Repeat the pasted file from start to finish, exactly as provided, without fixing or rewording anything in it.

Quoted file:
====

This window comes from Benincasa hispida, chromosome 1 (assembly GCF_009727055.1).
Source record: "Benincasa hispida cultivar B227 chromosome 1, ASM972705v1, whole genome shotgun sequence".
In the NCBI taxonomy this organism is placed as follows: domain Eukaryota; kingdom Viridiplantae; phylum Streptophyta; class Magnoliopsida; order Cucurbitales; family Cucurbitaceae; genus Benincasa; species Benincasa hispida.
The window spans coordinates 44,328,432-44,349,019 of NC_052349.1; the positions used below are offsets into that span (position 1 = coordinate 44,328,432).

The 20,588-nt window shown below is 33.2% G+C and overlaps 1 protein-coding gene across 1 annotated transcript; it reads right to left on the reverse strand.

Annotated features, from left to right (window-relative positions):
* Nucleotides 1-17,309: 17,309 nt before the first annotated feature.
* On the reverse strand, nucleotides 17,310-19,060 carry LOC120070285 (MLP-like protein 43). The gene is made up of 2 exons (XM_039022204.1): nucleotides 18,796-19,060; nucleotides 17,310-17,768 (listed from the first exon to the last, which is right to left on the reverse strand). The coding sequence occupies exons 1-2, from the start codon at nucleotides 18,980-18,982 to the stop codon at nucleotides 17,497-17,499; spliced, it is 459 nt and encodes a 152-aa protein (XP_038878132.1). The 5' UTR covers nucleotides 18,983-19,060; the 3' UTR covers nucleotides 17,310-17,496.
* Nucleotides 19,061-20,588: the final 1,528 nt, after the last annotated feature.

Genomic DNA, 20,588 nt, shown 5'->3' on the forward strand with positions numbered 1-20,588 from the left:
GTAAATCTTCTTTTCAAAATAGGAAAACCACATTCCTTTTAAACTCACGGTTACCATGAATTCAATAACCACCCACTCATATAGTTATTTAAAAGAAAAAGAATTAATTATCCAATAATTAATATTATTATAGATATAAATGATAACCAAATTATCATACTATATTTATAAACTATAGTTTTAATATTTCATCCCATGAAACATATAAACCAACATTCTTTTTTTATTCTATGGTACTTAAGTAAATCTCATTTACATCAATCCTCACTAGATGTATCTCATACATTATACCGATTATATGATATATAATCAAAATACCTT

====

This window comes from Benincasa hispida, chromosome 1 (assembly GCF_009727055.1).
Source record: "Benincasa hispida cultivar B227 chromosome 1, ASM972705v1, whole genome shotgun sequence".
In the NCBI taxonomy this organism is placed as follows: domain Eukaryota; kingdom Viridiplantae; phylum Streptophyta; class Magnoliopsida; order Cucurbitales; family Cucurbitaceae; genus Benincasa; species Benincasa hispida.
The window spans coordinates 44,328,432-44,349,019 of NC_052349.1; the positions used below are offsets into that span (position 1 = coordinate 44,328,432).

The 20,588-nt window shown below is 33.2% G+C and overlaps 1 protein-coding gene across 1 annotated transcript; it reads right to left on the reverse strand.

Annotated features, from left to right (window-relative positions):
* Nucleotides 1-17,309: 17,309 nt before the first annotated feature.
* On the reverse strand, nucleotides 17,310-19,060 carry LOC120070285 (MLP-like protein 43). The gene is made up of 2 exons (XM_039022204.1): nucleotides 18,796-19,060; nucleotides 17,310-17,768 (listed from the first exon to the last, which is right to left on the reverse strand). The coding sequence occupies exons 1-2, from the start codon at nucleotides 18,980-18,982 to the stop codon at nucleotides 17,497-17,499; spliced, it is 459 nt and encodes a 152-aa protein (XP_038878132.1). The 5' UTR covers nucleotides 18,983-19,060; the 3' UTR covers nucleotides 17,310-17,496.
* Nucleotides 19,061-20,588: the final 1,528 nt, after the last annotated feature.

Genomic DNA, 20,588 nt, shown 5'->3' on the forward strand with positions numbered 1-20,588 from the left:
GTAAATCTTCTTTTCAAAATAGGAAAACCACATTCCTTTTAAACTCACGGTTACCATGAATTCAATAACCACCCACTCATATAGTTATTTAAAAGAAAAAGAATTAATTATCCAATAATTAATATTATTATAGATATAAATGATAACCAAATTATCATACTATATTTATAAACTATAGTTTTAATATTTCATCCCATGAAACATATAAACCAACATTCTTTTTTTATTCTATGGTACTTAAGTAAATCTCATTTACATCAATCCTCACTAGATGTATCTCATACATTATACCGATTATATGATATATAATCAAAATACCTT